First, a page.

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What is Furnace Filter Efficiency or a MERV Rating?

 

What is MERV?

MERV or Minimum Efficiency Reporting Value is the airborne particulate filtering efficiency rating of an air/furnace filter/air cleaning device that is arrived at through an efficiency evaluation process by applying the ASHRAE Standard 52.2 Test procedure. The filtering capability is determined through a comparative count of airborne particulate matter by taking measurements both upstream and downstream of the filter being tested. The MERV rating is based upon the worst case performance of the filter recorded through six different stages of dust loading with 0.3 to 10 micron size particles to assure the best performance over the life of the air filter.

The Testing Process

The ASHRAE Standard 52.2 test is the procedure used for determining the MERV rating of any air-cleaning device, including a furnace filter/air filter. The test is conducted by passing an air stream injected with an aerosol challenge, containing particulates in a dozen different known ‘size ranges’, through the filter being tested. A record for each particulate size is made both upstream and downstream to ascertain its efficiency level in filtering out airborne particles of various sizes.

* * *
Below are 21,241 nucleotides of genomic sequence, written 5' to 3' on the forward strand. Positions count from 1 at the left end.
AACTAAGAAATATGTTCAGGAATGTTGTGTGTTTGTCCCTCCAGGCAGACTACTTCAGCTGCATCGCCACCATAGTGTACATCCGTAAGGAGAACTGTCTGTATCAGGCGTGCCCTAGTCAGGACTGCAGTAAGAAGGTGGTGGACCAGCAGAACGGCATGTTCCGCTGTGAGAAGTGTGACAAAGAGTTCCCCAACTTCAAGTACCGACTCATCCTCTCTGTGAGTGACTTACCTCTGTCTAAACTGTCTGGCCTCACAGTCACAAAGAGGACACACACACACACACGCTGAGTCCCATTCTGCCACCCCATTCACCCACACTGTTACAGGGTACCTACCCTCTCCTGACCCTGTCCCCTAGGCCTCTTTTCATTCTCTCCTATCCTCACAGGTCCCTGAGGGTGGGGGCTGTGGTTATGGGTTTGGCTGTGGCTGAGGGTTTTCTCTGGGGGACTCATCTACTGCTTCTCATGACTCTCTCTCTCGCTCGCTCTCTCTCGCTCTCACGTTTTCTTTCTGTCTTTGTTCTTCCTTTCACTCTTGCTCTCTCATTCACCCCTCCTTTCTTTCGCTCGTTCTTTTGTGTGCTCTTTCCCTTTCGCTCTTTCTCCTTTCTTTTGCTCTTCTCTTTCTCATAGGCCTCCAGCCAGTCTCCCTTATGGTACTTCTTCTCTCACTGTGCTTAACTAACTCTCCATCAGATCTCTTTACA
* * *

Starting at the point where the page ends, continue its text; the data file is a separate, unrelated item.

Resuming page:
The test is performed repeatedly six times for each of the twelve different particle sizes and the results are expressed as filtration efficiency ratio of the ‘downstream to upstream’ particle count recorded during the test. A Composite Minimum Efficiency Curve for the test filter is then determined using the lowest values recorded over the six test cycles. After compiling the values derived through these tests, the twelve ‘size ranges’ are segregated into three larger groups denoted as E1, E2 and E3.

The averages of each larger group i.e. E1, E2 and E3 are used for calculating the PSE or Particle Size Efficiency of the tested filter and resultant percentage(s) used to arrive at the MERV rating.

MERV Rating

A number between 1 and 16 that is expressed together with the air velocity under which the ASHRAE Standard 52.2 test was performed denotes the MERV rating of a filter. In simple terms, the higher the MERV rating of a filter, the better is its airborne particulate filtration capability. Furnace filters as part of the air intake system of a furnace unit are designed for trapping airborne particulate matter not only for motor, fan and heating coil protection, but also more importantly for improving indoor air quality. Different types of filters have different MERV ratings. For example, fiberglass and synthetic filters, disposable panel filters, electrostatic filters and washable metal foam filters have MERV ratings between 1-4, pleated and extended surface filters between 5-8 and non-supported bag filters, rigid cell/ cartridge filters and rigid box filters between 9 - 16 MERV. 1 -4 MERV filters trap particle sizes over 10 microns, those between 5-8 trap particles between 3 to 10 microns and filters rated between 9 to 16 filter particulate matter between 3 to 0.3 microns.